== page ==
What Do I Do if My Minor Child is Arrested in Ohio?
If your minor child has been arrested or is being questioned by police, a lawyer can help protect the child's rights.
It can be shocking when a parent gets a call from the police saying that a child has been arrested. Even a young child can be arrested and could be held in the Juvenile Detention Center until he or she is brought before a judge or magistrate. What should a parent do when this happens?
Should I retain an attorney for my child?
The juvenile justice system is very similar to the adult criminal justice system. The juvenile defendant is entitled to an attorney and most of the other constitutional rights that an adult enjoys. So use them. If your child is detained by the police, or even if the police merely want to question your child, your first move should be to retain an attorney for your child. If you cannot afford one, ask the court to appoint one for your child. Usually, the child will go in front of a judge or magistrate shortly after the child is detained. Be prepared for that pre-trial hearing. At this time a trial date may be set. The court may release the child to a parent to await trial, but it may not. The court may order "pretrial detention" for your child, keeping him or her in the detention center until the trial date.
Can My Child Avoid Pretrial Detention?
It is common for the court to attempt to hold a juvenile defendant for a week or so after an arrest to conduct a risk assessment to determine whether it is safe to release the child. If the charge is very serious, the judge may try to keep the child in pretrial detention until the trial date. Have a lawyer for the child present even at the first hearing to try to challenge any attempts for pretrial detention.
What happens after the initial detention hearing?
The case will be put on a path toward trial. A child who is determined by the court to be delinquent can be punished in numerous ways, including time in the Juvenile Detention Center, in a rehabilitation facility, or in the Department of Youth Services, which is juvenile prison. Again, it makes good sense to retain an attorney who can represent the child during negotiations with the prosecutor, and if necessary, at trial, to minimize repercussions to the child and his or her future.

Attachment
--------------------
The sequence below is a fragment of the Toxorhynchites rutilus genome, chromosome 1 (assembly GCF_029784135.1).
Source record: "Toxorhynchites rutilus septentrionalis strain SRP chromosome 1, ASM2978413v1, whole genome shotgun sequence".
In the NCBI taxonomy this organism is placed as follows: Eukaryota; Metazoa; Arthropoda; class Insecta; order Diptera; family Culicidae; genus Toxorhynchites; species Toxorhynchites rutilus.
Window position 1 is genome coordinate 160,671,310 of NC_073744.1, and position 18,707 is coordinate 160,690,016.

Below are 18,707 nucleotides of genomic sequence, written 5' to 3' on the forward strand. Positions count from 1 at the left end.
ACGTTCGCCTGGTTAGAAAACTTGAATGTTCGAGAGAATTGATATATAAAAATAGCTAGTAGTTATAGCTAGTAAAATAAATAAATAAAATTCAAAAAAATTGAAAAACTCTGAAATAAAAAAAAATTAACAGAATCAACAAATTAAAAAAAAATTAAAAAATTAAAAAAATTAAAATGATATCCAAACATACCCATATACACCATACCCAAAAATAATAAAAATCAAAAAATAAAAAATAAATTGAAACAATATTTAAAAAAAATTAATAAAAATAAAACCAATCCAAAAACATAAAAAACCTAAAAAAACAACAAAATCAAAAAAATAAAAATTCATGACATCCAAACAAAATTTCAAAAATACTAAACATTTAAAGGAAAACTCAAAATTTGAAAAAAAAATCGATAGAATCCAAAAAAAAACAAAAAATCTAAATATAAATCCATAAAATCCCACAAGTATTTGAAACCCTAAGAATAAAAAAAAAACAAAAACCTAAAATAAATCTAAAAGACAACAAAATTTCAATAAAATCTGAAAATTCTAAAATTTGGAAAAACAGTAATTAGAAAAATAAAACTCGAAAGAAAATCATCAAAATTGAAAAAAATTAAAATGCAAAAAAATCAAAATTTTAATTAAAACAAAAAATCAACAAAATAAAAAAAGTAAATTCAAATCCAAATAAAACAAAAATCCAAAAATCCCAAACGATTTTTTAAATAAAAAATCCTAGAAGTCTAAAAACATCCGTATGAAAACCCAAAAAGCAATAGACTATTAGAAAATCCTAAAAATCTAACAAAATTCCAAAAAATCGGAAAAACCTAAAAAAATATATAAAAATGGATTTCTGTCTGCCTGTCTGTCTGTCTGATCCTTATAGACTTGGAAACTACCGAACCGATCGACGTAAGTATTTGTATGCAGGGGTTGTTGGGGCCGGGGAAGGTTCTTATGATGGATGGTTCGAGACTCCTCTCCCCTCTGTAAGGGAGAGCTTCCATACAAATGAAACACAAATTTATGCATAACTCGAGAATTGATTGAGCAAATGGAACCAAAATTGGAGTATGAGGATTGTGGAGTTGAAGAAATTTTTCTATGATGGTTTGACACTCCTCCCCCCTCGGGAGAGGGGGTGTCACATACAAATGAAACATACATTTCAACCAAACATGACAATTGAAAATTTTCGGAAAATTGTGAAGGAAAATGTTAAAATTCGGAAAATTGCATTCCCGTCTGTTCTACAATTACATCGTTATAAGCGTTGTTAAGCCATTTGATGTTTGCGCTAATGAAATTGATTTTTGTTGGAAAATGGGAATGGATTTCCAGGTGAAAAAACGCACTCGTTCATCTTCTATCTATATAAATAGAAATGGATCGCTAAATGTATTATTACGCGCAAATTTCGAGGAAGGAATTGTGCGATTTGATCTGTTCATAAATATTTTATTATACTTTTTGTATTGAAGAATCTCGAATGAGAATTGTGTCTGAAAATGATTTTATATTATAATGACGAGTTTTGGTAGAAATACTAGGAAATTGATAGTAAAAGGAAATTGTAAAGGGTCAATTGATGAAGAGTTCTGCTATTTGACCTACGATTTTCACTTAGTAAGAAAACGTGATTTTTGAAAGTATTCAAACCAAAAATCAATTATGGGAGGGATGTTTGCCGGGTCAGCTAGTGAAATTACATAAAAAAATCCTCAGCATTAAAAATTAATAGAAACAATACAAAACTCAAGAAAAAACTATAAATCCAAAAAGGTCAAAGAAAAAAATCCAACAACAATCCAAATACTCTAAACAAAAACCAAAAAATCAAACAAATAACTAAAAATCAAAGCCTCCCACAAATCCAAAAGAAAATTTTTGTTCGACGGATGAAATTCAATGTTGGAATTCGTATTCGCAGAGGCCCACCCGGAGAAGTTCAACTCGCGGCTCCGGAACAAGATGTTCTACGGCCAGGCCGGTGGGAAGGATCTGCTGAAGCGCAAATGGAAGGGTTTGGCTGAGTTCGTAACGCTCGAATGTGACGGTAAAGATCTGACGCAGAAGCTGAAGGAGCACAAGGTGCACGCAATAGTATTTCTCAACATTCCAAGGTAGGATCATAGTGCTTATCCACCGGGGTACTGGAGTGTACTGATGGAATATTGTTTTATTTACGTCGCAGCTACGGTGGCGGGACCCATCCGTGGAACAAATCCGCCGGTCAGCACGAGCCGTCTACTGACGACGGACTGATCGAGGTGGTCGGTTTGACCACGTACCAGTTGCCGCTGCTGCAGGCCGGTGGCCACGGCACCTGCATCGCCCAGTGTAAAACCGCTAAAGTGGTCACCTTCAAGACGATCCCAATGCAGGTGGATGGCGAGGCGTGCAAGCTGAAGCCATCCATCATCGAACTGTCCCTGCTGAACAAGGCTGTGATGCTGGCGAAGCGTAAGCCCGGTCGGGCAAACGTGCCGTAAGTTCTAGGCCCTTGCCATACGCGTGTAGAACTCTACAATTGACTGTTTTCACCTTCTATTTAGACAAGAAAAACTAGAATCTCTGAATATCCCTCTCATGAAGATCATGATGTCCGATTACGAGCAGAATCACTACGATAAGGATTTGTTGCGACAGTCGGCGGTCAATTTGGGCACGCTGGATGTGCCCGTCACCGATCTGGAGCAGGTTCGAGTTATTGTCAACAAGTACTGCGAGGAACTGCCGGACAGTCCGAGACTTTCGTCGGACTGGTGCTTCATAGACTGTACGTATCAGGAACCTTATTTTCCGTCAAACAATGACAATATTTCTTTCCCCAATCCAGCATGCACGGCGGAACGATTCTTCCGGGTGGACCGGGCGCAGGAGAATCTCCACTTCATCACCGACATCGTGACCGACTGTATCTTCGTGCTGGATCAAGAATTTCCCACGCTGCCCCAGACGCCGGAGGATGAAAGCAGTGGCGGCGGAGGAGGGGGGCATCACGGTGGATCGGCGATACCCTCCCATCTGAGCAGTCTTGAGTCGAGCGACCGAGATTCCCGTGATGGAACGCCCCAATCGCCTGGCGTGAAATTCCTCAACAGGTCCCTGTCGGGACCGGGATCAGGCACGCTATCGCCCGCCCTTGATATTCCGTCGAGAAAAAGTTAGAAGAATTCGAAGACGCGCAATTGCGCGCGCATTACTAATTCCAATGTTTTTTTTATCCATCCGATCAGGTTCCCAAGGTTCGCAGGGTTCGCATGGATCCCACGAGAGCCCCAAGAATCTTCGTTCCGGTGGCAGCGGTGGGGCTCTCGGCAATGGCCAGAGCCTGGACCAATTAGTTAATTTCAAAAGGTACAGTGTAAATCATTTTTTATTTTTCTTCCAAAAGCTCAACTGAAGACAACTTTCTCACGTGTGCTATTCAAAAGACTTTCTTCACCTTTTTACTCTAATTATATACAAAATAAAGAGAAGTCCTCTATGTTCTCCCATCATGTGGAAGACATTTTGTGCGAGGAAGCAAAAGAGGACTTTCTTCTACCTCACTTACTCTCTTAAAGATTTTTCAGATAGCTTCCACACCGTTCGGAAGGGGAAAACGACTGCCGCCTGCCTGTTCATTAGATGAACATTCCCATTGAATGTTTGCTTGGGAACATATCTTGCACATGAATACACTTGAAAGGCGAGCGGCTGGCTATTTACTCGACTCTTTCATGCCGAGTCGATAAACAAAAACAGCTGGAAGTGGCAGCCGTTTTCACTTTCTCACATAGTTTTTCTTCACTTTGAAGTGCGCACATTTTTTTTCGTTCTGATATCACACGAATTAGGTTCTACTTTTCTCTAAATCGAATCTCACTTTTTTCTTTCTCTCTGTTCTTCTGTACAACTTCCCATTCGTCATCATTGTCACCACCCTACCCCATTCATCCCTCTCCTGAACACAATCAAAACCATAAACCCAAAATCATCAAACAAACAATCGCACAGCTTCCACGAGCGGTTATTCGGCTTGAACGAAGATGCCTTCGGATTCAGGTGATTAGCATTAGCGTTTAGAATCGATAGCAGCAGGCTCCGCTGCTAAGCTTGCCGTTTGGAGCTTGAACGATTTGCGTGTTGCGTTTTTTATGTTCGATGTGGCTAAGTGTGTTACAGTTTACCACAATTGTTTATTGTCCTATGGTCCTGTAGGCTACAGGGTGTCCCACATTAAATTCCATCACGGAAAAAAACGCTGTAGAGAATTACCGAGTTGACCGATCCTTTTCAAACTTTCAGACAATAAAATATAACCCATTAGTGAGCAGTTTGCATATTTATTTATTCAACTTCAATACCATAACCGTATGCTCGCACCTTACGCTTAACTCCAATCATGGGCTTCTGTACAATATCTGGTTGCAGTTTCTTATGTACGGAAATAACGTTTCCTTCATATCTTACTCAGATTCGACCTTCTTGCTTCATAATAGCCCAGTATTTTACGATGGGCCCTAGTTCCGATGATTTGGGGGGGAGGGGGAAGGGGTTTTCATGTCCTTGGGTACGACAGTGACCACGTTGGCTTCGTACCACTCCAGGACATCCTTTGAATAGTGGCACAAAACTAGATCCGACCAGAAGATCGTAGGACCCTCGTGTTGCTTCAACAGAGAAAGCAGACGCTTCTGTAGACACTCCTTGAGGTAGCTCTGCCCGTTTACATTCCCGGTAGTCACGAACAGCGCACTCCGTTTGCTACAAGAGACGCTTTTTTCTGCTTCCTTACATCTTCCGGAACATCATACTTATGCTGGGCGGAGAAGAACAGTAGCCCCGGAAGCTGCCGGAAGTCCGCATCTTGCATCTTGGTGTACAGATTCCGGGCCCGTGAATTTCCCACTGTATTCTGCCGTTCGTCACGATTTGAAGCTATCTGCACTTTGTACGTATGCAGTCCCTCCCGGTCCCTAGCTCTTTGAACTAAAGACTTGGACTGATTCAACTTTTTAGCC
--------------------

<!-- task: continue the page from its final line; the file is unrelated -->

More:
Don't Underestimate the Seriousness of a Juvenile Charge.
Even though it is not adult court, the juvenile justice system can impose severe sanctions against the child, including jail or prison. Take it seriously. Be on time for all court hearings. Make sure at least one parent accompanies the child to all hearings. The attorneys at Dearie, Fischer and Mathews have decades of experience representing children in Juvenile Court. Feel free to call us if your child is accused of any offense.
Call Jim Dearie to discuss how to protect your juvenile's rights.
Article submitted by Jim Dearie.
James A. Dearie has been a practicing attorney since 1993. He has represented clients in civil, criminal, and traffic cases at all levels of the Ohio court system, including the Ohio Supreme Court. He is an active member of the Ohio State Bar Association, the Warren County Bar Association, and the Ohio Association of Criminal Defense Lawyers. Read Jim's profile here.
The lawyers of Dearie, Fischer & Mathews will help you through the legal process and defend your minor child's rights. Call us today.
Dearie, Fischer & Mathews LLC
In Lebanon or the greater Cincinnati area, call 513-696-6765.
In Beavercreek or the greater Dayton area, call 513-696-6765.
Serving Warren County, Butler County, Montgomery County, Greene County, and all of Southwest Ohio.